My friend Liza got married in early January and had a lovely wedding she and her husband paid for themselves. She has been estranged from her family for some time–and you’ll soon see why.
She had a gift table at the wedding and many guests deposited their gifts there. Another friend, Carmen, was the designated gift collector who put everything in her car toward the end of the reception in preparation for driving them to the happy couple’s home.
Liza had invited her family mostly because she felt she would regret it if she didn’t. She had left their world years ago and tried to create a new life for herself as a person of manners–and she has succeeded. Her family was appalling–her mother showed up in stained sweat pants, her father wore a white t-shirt under a dirty coat, her sister tried (unsuccessfully) to hit on the groom, and her brothers just stood around the open bar getting drunker and drunker. I, and she, do not fault them for being poor, but they didn’t show an ounce of interest in Liza–it was clear they were there for free food and booze.
But the wedding was actually really great–Liza had recruited me and other friends to “run interference” with her family and we were happy to do this and it all came off without a hitch.
But that’s not even the problem–just the background. I went with Carmen to help her unload the gifts at Liza and Bob’s house after they left for the honeymoon and we discovered that some of the gifts were missing. There were distinctive packages Carmen remembered loading in her car that were NOT there when she had loaded the car. And, it seemed like few presents compared to what we had both noticed on the gift table.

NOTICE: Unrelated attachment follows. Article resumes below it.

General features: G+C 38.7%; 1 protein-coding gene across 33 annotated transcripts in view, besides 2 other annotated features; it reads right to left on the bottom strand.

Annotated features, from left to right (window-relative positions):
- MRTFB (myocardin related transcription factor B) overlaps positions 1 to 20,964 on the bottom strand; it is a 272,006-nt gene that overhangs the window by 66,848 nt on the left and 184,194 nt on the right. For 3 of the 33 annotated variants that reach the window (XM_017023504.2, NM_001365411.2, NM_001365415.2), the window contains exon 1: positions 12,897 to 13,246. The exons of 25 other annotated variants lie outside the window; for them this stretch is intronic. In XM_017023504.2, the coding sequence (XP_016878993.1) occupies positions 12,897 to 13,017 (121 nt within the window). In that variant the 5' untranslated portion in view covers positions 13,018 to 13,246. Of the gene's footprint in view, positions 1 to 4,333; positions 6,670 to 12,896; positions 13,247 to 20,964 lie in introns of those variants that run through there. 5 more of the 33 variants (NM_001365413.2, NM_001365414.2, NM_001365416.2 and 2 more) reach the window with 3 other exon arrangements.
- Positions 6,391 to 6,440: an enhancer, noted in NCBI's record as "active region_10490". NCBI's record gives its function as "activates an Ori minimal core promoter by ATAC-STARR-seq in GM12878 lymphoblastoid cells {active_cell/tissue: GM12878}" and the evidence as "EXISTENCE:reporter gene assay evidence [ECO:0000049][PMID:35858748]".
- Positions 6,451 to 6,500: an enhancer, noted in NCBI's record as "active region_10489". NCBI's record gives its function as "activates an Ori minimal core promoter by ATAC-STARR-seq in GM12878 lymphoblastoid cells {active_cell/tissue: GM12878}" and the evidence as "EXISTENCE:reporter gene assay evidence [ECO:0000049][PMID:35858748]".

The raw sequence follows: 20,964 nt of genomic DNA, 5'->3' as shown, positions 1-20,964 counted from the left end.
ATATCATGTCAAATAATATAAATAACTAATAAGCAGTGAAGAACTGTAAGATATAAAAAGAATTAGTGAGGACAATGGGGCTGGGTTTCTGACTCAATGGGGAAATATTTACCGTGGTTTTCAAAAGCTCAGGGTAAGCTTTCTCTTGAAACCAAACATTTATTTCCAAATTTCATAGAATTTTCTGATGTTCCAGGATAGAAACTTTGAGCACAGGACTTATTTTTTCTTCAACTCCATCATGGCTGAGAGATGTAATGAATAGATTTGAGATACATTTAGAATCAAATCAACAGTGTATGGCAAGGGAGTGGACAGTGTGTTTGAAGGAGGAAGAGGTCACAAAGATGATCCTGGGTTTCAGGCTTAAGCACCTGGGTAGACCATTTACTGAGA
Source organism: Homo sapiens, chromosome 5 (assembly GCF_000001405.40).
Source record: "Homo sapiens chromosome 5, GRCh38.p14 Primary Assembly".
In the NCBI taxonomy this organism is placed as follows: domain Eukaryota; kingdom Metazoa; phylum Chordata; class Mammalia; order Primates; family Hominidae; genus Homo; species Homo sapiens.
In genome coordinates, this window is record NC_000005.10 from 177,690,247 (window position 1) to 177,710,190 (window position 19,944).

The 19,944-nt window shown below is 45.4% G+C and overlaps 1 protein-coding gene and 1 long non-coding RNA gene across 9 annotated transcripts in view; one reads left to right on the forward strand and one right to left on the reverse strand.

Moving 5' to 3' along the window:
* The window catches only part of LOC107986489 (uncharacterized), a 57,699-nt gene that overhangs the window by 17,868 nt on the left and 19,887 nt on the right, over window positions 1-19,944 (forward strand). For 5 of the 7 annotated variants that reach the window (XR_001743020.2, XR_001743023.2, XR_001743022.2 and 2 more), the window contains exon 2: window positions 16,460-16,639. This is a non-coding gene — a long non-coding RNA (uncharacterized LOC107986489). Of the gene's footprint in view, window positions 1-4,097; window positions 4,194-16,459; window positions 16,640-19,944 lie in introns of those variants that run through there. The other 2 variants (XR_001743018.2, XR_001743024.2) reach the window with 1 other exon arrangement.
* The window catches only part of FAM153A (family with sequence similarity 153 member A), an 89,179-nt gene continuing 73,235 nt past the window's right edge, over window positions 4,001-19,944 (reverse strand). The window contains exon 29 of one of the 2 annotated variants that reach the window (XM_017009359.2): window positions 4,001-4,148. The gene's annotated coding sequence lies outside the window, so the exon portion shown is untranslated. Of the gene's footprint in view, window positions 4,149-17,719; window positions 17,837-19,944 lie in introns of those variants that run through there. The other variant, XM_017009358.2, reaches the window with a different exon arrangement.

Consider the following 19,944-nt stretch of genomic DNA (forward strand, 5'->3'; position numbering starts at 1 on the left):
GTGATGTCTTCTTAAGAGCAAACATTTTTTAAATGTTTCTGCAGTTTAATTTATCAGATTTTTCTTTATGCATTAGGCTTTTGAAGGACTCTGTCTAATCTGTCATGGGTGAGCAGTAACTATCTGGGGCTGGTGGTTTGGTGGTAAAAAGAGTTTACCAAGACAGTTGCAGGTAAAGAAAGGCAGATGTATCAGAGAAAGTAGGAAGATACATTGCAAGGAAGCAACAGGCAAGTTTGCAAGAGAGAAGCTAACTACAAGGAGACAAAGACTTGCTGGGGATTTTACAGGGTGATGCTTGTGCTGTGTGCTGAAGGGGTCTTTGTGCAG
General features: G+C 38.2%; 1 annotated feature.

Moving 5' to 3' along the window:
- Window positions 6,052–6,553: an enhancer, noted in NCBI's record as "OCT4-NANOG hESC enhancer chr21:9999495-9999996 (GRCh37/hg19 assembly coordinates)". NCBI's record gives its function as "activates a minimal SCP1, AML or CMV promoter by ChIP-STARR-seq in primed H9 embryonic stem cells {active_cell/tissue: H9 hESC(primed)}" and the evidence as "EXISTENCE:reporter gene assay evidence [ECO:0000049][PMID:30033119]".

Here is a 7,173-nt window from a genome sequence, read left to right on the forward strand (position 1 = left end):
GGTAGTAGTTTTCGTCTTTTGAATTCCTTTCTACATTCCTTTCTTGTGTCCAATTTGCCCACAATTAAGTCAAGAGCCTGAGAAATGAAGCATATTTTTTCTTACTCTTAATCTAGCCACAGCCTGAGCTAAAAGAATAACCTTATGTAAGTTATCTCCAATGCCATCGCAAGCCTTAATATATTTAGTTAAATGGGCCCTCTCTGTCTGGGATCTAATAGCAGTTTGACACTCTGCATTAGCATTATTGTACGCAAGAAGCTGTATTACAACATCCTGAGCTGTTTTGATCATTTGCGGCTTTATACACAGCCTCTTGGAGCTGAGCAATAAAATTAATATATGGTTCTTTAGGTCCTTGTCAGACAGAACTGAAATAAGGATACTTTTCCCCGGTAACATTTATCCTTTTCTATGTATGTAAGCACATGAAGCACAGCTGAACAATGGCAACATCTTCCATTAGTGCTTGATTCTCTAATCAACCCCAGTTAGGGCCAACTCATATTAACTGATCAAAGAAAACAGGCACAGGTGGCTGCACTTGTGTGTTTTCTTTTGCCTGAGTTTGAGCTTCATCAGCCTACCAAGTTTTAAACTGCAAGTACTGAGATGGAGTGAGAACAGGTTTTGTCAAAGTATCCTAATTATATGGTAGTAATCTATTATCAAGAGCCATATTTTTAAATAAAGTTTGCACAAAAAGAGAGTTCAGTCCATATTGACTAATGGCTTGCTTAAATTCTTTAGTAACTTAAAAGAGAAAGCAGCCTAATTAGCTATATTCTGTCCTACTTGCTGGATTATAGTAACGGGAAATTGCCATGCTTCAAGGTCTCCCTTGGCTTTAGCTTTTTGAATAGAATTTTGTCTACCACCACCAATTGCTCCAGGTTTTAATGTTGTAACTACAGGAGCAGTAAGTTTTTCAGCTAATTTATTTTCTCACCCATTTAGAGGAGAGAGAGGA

After batting it around for a while and not wanting to disturb the honeymoon, Carmen and I called the police on our own and they did their investigation but didn’t have any leads other than trying to visit every guest at the wedding–but since the car was in a public parking lot it could have been anyone.
Liza got back from her honeymoon three days ago and we’ve been trying to figure out what to do, then just yesterday found out that Liza’s family stole the gifts. An old friend of Liza’s saw the wrapping paper and cards in the family’s home and called her. Liza had already been done with her family so this wasn’t really a surprise–she knew what they were like.
The problem is–what about the thank you notes? We have been making a list of all guests, and making note of the gifts that were not stolen, so it’s all good there. But what about people who gave stolen gifts? Liza does not want to press charges against her family–she just wants them to go away and never be heard from again–but sending a “Did you send us a gift?” card seems so awkward. If, for whatever reason, someone didn’t send a gift and got that card–Liza is well aware of not wanting to look like a gimme pig. But she doesn’t want people who sent gifts (even if stolen) to not get a thank you note.
Can we make a generic starter to the notes such as “We were so happy you could join us at our wedding. Unfortunately, we discovered afterwards that someone had stolen some of the gifts that were brought to the ceremony. Since the police have been unable to identify the culprits, we want to simply thank you for your presence at our wedding–which is the best gift anyone could have shared with us. We horribly regret that we cannot thank you more personally as we do not know which gifts were stolen. We are sorry that such a happy day had to be marred with this crime, but we will always remember . . . . ”
And then personalize the note with a happy remembrance of what they did or something they said at the wedding?
I told Liza about your site and she asked me to ask you what to do. She is more upset about not thanking people than about her no-good scum family.
Liza is reading this over my shoulder and asked me to add that one of her brothers is very sweet, but very slow, and she thinks they would try to pin it on him–this is part of the reason she doesn’t want to report that it was her family. “And really? You made my name into ‘Liza’?”
Any advice about how to handle it will be much appreciated. 0119-12
Dear Story Writer, Your tenure reading on Ehell shows in that I can think of no better advice than you’ve already given to your friend. The note sounds lovely. It conveys the message without pointing fingers or appearing victimized. Go for it!